I want to start off by mentioning that whatever image or thought came into your mind when you read the title of this post (The Future of Work) probably lives in the present. It’s just that you haven’t unlocked it or allowed yourself to partake in it.
Let me explain.
I, like you, believed that work meant waking up every day at the same time, going to the same place, and trading my time for money. However, over the past year or so, I’ve been engaged in a project/ form of work that is completely different from this arrangement we call work.
For those of you that don’t know, I’ve been slowly developing a living room table dubbed Taobla Tre. Tre is a living room table with removable trays that adapts to the way you chill. If you’re like me, then you probably spend a lot of time multitasking in your living room: munching on takeout while binge watching Netflix, double screening two football games, or typing away on your laptop while TV plays in the background. Unfortunately, furniture isn’t designed for us multitaskers. I haven’t been able to find a side table that helps me do all of that and look great doing it. That’s why I decided to take on the challenge (cue the superman stance).
Now the beauty of how I’m developing Tre, is that I’m doing it almost exclusively online. I have connected with an awesome product designer, Jennifer, and we’re slowly developing all the aspects that make up Tre over Skype. This means two things. First of all, if you’re looking for talented people, then you are no longer limited to the pool of prospects within a specified radius of where you live. Second, if you’re skilled at something, then you can freelance online and take on projects wherever! To me, this is ridiculously freeing. That’s not to say that there are no qualified designers in Kuwait, but that anyone with an internet connection can be part of the global marketplace.
The way we do ‘work’ has already changed. Thanks to technologies like Skype and 3D printing, you and I can take on projects that were previously impossible. This is already happening. It’s up to you to decide if you want to actively engage in it and unlock its full potential. I found out that it’s a matter of perspective: if you’re already doing work over the internet, then you don’t consider what I’m talking about ‘the future of work.’ However, if you have yet to try out a new arrangement of doing work, then you’d see it as the future.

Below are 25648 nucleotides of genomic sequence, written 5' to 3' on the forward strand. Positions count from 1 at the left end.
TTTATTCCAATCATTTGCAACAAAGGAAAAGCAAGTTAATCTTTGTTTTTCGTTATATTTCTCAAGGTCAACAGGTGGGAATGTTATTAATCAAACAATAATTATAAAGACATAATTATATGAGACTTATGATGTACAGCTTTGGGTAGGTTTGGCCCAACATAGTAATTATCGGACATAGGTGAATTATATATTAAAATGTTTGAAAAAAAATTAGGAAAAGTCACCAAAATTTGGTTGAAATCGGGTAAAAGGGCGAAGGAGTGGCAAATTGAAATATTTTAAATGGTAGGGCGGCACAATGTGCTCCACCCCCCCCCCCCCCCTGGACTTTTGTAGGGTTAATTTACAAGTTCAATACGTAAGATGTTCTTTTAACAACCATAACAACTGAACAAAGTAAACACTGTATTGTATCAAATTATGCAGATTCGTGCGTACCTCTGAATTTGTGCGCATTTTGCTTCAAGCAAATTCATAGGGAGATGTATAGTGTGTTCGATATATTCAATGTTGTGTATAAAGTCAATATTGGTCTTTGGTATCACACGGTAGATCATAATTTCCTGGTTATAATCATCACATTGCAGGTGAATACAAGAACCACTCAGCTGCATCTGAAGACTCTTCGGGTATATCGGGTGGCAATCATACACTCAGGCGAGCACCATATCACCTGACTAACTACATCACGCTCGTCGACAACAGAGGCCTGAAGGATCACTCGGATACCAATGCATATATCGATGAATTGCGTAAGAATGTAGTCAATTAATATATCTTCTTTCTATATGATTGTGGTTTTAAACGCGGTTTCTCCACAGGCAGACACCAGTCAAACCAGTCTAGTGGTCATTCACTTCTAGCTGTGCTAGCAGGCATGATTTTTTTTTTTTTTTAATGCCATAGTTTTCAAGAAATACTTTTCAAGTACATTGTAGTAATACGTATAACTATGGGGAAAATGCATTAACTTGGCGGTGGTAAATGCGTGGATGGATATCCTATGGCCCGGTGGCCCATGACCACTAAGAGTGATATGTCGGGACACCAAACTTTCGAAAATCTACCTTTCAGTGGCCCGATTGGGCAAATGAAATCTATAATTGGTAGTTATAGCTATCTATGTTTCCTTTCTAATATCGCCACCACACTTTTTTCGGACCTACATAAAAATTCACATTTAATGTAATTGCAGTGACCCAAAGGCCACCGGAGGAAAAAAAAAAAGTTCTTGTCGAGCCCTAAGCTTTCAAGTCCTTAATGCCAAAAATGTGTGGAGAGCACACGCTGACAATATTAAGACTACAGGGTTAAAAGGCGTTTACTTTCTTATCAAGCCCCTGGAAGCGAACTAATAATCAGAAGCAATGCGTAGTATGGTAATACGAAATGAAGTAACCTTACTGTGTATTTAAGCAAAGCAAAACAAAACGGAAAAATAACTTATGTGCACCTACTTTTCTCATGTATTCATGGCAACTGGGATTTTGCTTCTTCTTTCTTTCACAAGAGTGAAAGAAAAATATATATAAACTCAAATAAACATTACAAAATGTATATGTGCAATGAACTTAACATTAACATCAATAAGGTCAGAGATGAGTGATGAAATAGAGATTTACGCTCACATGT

The second thing that put this idea of work into question is The 100 Year Life. The 100 Year Life is a book about the effect of living longer on humans. The book introduces life in the three stages we’ve always known it as: Education (university), Work (desk job), and Retirement. That’s the 3-stage life. The book argues that this 3-stage life works when humans led 75-year lives, but is no longer a viable model. You see, thanks to advancements in life quality and healthcare, morbidity is also on the decline. That means we not only lead longer lives, but ones where we’re in better health even in our later years. This elongated lifespan means that our lives and the way they’re structured must change. Amongst other aspects that the book discusses, work will have to change. How long people work for, and in what spurts is thoroughly discussed in the book.
One of the topics the book talked about, which intrigued me, is the trend of people spending recreational time to re-create themselves. I think this is wicked. I believe that the 3-stage life will slowly erode. Some sectors of business are already feeling its effects, so this is not a prediction about the future. Other sectors will also follow suit as well. However, the point is that more and more people (and I believe I’m one of them) are spending time recreating themselves around their passion and purpose in life. The result of that, according to the book, are 3.5, 4, and even 5-stage lives where we take on multiple re-creational steps in transforming who we are.
I want to hear from you
This topic has me excited (if you can’t tell already, hehe), and I want to hear from you. Have you taken part in a “work” engagement that was nontraditional? How was your experience? Maybe you haven’t. What’s stopping you?
Do you believe that the 3-stage life is slowly dying? Are you leading a 3-stage (or more) life? What’s it like?